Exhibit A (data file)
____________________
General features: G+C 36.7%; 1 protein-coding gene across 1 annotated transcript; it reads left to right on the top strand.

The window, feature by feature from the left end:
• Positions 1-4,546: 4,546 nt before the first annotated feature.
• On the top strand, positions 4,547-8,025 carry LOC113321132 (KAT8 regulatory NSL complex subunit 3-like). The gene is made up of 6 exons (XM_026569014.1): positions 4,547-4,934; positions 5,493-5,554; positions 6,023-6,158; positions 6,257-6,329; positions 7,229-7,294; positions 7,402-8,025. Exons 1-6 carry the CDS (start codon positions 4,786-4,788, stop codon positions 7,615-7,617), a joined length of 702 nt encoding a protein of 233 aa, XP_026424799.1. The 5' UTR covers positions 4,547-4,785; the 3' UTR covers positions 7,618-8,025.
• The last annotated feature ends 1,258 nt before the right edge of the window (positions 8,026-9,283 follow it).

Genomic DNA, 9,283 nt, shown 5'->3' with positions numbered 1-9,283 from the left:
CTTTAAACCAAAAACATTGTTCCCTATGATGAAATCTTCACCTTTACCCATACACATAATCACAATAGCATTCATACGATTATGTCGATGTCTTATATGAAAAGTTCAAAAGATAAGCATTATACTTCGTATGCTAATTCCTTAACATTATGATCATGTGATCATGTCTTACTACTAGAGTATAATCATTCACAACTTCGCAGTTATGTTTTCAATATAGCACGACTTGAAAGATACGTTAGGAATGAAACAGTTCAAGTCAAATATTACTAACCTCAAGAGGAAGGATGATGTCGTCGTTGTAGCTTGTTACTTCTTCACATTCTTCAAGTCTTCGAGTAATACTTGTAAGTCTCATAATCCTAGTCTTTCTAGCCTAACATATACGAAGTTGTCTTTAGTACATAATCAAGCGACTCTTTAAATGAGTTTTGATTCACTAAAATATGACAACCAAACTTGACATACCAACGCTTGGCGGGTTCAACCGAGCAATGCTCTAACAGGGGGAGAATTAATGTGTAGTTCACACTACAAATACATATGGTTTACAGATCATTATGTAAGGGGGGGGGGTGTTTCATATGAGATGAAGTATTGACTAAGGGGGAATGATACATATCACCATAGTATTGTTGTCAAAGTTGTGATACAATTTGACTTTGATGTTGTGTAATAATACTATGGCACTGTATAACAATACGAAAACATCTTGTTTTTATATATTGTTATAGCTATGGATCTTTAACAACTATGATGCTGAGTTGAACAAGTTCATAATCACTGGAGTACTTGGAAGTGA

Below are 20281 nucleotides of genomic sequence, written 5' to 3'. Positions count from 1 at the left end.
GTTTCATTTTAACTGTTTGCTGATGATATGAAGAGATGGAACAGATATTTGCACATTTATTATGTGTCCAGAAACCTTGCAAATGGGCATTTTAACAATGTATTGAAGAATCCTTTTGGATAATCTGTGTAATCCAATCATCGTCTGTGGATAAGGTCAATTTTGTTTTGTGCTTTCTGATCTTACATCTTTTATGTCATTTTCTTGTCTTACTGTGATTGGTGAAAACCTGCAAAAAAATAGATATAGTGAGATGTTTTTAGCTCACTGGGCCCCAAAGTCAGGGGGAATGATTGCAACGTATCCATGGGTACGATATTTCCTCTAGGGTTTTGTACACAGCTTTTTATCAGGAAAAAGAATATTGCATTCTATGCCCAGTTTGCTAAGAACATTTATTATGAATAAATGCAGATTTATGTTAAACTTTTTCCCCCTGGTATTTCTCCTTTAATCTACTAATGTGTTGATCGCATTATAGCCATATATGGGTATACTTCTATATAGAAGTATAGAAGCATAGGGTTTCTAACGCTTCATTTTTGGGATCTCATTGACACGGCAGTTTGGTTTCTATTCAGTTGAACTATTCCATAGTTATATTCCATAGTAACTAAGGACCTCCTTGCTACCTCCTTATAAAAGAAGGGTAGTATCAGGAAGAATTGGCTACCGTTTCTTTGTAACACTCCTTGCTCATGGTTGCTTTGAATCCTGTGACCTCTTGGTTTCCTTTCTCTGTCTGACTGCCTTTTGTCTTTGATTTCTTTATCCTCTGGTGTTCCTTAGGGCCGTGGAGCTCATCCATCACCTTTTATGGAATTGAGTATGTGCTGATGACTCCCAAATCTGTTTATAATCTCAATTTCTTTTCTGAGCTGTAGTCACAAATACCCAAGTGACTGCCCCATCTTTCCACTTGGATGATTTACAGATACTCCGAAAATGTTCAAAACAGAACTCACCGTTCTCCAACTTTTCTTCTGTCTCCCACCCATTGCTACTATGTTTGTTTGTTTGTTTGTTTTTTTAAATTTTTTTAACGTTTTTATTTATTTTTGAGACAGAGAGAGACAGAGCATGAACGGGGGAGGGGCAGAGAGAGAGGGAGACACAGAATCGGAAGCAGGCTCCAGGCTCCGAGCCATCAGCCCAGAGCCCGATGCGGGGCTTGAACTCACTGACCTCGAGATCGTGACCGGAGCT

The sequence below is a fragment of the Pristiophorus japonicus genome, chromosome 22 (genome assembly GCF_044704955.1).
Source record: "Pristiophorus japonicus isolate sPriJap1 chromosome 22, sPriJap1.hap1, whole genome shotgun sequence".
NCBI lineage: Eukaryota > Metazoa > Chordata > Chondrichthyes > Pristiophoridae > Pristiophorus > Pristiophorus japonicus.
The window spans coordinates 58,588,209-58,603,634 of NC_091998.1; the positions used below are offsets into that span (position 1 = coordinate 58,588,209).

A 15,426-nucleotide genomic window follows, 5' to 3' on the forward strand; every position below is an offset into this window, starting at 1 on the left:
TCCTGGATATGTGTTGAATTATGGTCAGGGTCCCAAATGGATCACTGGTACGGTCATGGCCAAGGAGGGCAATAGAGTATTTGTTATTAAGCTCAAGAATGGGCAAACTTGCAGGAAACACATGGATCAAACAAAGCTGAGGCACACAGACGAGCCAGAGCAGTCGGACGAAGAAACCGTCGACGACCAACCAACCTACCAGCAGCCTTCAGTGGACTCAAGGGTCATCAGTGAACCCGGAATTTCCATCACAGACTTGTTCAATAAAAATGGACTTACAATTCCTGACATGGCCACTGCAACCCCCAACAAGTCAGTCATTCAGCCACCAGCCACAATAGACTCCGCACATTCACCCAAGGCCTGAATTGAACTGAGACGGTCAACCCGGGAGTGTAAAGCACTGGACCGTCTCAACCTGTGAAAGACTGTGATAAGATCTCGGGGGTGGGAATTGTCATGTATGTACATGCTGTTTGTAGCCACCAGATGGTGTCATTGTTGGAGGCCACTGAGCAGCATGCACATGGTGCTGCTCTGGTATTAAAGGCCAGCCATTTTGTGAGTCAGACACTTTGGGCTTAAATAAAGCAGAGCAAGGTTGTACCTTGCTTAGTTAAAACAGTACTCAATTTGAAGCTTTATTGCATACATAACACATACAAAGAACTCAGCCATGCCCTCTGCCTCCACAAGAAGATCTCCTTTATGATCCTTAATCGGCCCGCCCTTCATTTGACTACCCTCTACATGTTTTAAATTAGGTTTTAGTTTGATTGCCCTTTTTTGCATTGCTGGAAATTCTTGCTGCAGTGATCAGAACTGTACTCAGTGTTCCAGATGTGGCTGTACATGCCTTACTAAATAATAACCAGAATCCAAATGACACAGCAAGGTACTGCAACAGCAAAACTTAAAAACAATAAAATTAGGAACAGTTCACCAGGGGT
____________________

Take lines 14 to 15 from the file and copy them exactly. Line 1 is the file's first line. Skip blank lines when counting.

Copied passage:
A 15,426-nucleotide genomic window follows, 5' to 3' on the forward strand; every position below is an offset into this window, starting at 1 on the left:
TCCTGGATATGTGTTGAATTATGGTCAGGGTCCCAAATGGATCACTGGTACGGTCATGGCCAAGGAGGGCAATAGAGTATTTGTTATTAAGCTCAAGAATGGGCAAACTTGCAGGAAACACATGGATCAAACAAAGCTGAGGCACACAGACGAGCCAGAGCAGTCGGACGAAGAAACCGTCGACGACCAACCAACCTACCAGCAGCCTTCAGTGGACTCAAGGGTCATCAGTGAACCCGGAATTTCCATCACAGACTTGTTCAATAAAAATGGACTTACAATTCCTGACATGGCCACTGCAACCCCCAACAAGTCAGTCATTCAGCCACCAGCCACAATAGACTCCGCACATTCACCCAAGGCCTGAATTGAACTGAGACGGTCAACCCGGGAGTGTAAAGCACTGGACCGTCTCAACCTGTGAAAGACTGTGATAAGATCTCGGGGGTGGGAATTGTCATGTATGTACATGCTGTTTGTAGCCACCAGATGGTGTCATTGTTGGAGGCCACTGAGCAGCATGCACATGGTGCTGCTCTGGTATTAAAGGCCAGCCATTTTGTGAGTCAGACACTTTGGGCTTAAATAAAGCAGAGCAAGGTTGTACCTTGCTTAGTTAAAACAGTACTCAATTTGAAGCTTTATTGCATACATAACACATACAAAGAACTCAGCCATGCCCTCTGCCTCCACAAGAAGATCTCCTTTATGATCCTTAATCGGCCCGCCCTTCATTTGACTACCCTCTACATGTTTTAAATTAGGTTTTAGTTTGATTGCCCTTTTTTGCATTGCTGGAAATTCTTGCTGCAGTGATCAGAACTGTACTCAGTGTTCCAGATGTGGCTGTACATGCCTTACTAAATAATAACCAGAATCCAAATGACACAGCAAGGTACTGCAACAGCAAAACTTAAAAACAATAAAATTAGGAACAGTTCACCAGGGGT